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Rendell backs Corbett's gas tax plan

Philip G. Pavely | Tribune-Review
Former Pennsylvania Governor Ed Rendell during a book signing at Duquesne University Tuesday, June 19, 2012.

Monday, Feb. 4, 2013, 12:01 a.m.
 

Gov. Tom Corbett's predecessor commends Corbett's idea to raise money for road and bridge maintenance through a higher tax on gas stations.

Former Gov. Ed Rendell, a Philadelphia Democrat, told the Tribune-Review that Pennsylvania needs to address its deteriorating transportation infrastructure and he thinks Corbett, a Shaler Republican, has come up with a good plan.

“I think Gov. Corbett's doing the right thing,” Rendell said. “Raising the cap on the oil franchise is a tax increase that is going to be passed along to drivers at the pump, but we haven't had a gas tax increase since 1998, and it's the right thing to do.”

Corbett on Tuesday is expected to release his plan to generate money for transportation during his budget address. The plan's centerpiece would involve removing a statutory cap on the oil company franchise tax and would require approval from the Legislature, officials have said.

The per-gallon tax is applied up to an average wholesale price of $1.25, and administration officials say lifting the cap could produce $1.9 billion a year.

Gasoline wholesalers likely would pass the cost along to consumers, although Corbett has said multiple factors drive prices at the pump and raising the cap on this tax would not necessarily increase gasoline prices.

The Pennsylvania Highway Information Association, which represents road construction companies, trucking companies, AAA and others, says the current tax amounts to 19.2 cents per gallon. Eliminating the cap could raise that to 47.7 cents per gallon, the association says in a December report.

A Quinnipiac University poll released last week found 47 percent of Pennsylvania voters oppose lifting the cap, while 45 percent support it.

Lawmakers have pressured Corbett for a transportation infrastructure bill to address backlogged road and bridge repairs and to support cash-strapped mass transit systems.

The state has identified 4,774 structurally deficient bridges, the most in the country.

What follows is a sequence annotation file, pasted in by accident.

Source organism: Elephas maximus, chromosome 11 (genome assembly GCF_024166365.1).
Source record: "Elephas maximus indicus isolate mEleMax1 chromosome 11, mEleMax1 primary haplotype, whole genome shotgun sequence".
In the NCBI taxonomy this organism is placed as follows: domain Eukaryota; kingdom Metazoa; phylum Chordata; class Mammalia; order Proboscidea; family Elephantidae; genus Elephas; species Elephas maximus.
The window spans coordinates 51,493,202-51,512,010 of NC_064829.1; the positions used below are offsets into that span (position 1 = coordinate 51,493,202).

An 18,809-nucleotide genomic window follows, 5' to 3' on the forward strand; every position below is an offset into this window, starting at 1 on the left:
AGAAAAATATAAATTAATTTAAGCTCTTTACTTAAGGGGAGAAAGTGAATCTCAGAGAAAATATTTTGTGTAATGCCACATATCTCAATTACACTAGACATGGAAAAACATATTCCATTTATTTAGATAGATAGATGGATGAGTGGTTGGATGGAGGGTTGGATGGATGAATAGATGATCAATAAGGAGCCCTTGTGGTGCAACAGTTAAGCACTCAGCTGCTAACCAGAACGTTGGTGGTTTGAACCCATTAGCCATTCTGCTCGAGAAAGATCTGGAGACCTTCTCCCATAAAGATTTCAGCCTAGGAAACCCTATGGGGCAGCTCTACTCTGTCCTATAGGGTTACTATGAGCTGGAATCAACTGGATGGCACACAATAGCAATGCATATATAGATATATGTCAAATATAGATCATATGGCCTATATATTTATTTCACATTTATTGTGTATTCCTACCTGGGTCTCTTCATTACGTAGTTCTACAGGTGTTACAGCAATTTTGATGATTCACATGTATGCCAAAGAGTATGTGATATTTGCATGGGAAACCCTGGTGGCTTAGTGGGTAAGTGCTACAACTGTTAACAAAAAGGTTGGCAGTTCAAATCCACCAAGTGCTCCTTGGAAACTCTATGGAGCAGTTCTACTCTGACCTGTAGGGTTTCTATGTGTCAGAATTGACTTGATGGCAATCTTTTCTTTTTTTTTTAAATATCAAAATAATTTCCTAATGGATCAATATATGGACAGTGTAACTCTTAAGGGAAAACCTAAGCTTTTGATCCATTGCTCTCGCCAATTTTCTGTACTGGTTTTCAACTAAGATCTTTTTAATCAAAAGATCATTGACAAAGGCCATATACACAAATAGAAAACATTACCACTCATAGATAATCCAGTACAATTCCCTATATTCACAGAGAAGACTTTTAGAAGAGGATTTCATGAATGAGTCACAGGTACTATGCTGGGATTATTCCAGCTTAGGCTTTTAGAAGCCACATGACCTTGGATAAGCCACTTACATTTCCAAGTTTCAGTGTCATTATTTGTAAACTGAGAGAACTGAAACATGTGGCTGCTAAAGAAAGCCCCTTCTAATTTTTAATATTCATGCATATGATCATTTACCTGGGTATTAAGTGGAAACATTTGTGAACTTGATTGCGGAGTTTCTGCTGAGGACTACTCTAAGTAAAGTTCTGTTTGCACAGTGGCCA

Rendell often emphasized transportation in his policies as governor. After leaving office, he co-founded Building America's Future with New York City Mayor Mike Bloomberg and former California Gov. Arnold Schwarzenegger. The bipartisan, nonprofit organization says it seeks to advance infrastructure investment to promote economic growth and global competitiveness.

Political strategists often mention Rendell, a former Democratic National Committee chairman and former head of the Democratic Governors Association, as a potential candidate for a national appointment.

Yet Rendell, 69, said no one with the White House has contacted him to see whether he would be interested in succeeding Ray LaHood as secretary of Transportation.

LaHood last week said he would not continue in the job during President Obama's second term but would remain until Senate confirms a successor. Obama has not nominated anyone.

“No one has contacted me, but if they did, I'd say I want to continue with Mayor Bloomberg as co-chair of Building America's Future,” Rendell said.

Rendell said he can be more effective in lobbying for money for infrastructure work from the outside rather than inside government.

“Time is running out for us,” he said. “We're going to be unsafe, and we're going to fall further and further behind if we don't invest now.”

Rendell returned to his law firm, Philadelphia-based Ballard Spahr, in 2011 and joined a Philadelphia investment firm.

During Obama's 2008 campaign, Rendell backed Hillary Clinton in the Democratic primary. He later expressed support for Obama, though he sometimes criticized the president's 2012 re-election campaign.

Debra Erdley is a Trib Total Media staff writer. Reach her at 412-320-7996 or derdley@tribweb.com.

 

 

 
 


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